How Are Cities Strengthening Their Urban Forests?

How—and why—are cities across the U.S. strengthening their urban forests?

Urban Forests Case Studies, a recent report from American Forests offers thought-provoking profiles of urban forest initiatives in twelve cities.

Among the key themes, from cities as diverse as Austin and Atlanta, Denver and Detroit, Milwaukee and Washington, DC:

  • Increasingly, cities view urban forests as valuable, cost-effective tools for addressing expensive problems ranging from managing stormwater to reducing energy demands.
  • However, city leaders are typically more willing to fund tree planting than to fund the maintenance and management needed for public trees to truly appreciate in value and achieve a maximum return on investment.
  • Typically, less than 10% of the urban forest in a city is on public property.  Recognizing this, as part of their efforts to achieve tree canopy goals, more cities are regulating tree removals on private property, as well as providing incentives for tree planting on private property.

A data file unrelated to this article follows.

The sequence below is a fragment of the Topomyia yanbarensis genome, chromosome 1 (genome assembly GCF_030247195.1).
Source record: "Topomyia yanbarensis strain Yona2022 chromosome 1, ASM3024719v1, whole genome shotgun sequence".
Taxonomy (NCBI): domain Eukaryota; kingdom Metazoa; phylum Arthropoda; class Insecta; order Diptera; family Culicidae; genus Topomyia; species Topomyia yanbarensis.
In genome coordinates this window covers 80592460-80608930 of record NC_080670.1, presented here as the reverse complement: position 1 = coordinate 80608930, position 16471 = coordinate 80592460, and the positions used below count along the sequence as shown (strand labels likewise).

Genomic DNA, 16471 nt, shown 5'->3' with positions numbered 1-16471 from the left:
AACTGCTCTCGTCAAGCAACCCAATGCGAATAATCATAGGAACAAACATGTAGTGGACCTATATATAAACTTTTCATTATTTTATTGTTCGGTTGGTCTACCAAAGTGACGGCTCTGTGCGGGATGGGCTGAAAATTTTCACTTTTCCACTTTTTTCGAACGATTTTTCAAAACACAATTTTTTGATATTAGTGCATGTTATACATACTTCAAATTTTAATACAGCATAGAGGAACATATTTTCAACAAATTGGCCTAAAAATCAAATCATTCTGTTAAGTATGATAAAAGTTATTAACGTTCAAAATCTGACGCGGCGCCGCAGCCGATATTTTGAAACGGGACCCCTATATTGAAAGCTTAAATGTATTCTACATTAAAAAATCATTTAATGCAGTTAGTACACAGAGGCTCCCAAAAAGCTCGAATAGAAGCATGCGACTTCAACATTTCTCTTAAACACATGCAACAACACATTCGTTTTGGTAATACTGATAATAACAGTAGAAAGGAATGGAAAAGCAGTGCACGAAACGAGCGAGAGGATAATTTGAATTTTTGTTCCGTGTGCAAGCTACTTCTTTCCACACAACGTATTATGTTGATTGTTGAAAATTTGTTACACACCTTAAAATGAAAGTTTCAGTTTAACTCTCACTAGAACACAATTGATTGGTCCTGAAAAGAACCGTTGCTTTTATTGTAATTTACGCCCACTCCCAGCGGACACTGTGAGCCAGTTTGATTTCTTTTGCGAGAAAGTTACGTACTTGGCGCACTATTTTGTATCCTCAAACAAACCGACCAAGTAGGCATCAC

• Cities see partnerships—involving citizens, government, businesses and nonprofits—as vital to achieving long-term urban forest objectives.

In Grand Rapids, the City, Friends of Grand Rapids Parks, the Grand Rapids Urban Forestry Committee, Grand Rapids Community Foundation, neighborhood associations, businesses, and citizens are playing key roles in strengthening our urban forest. We face many daunting challenges, but we’re seeing evidence of success:

  • More than $750,000 in local, state and federal grants for urban forest efforts over the past three years
  • The City’s 2012 Excellence in Government award for its urban forestry work
  • A new level of community involvement achieved through Friends of Grand Rapids Parks’ tree planting and tree mapping events, tree tours, and online tree map.

And, coming soon, a new citizen forester program.  Stay tuned for news on this and other opportunities to help grow our urban forest!

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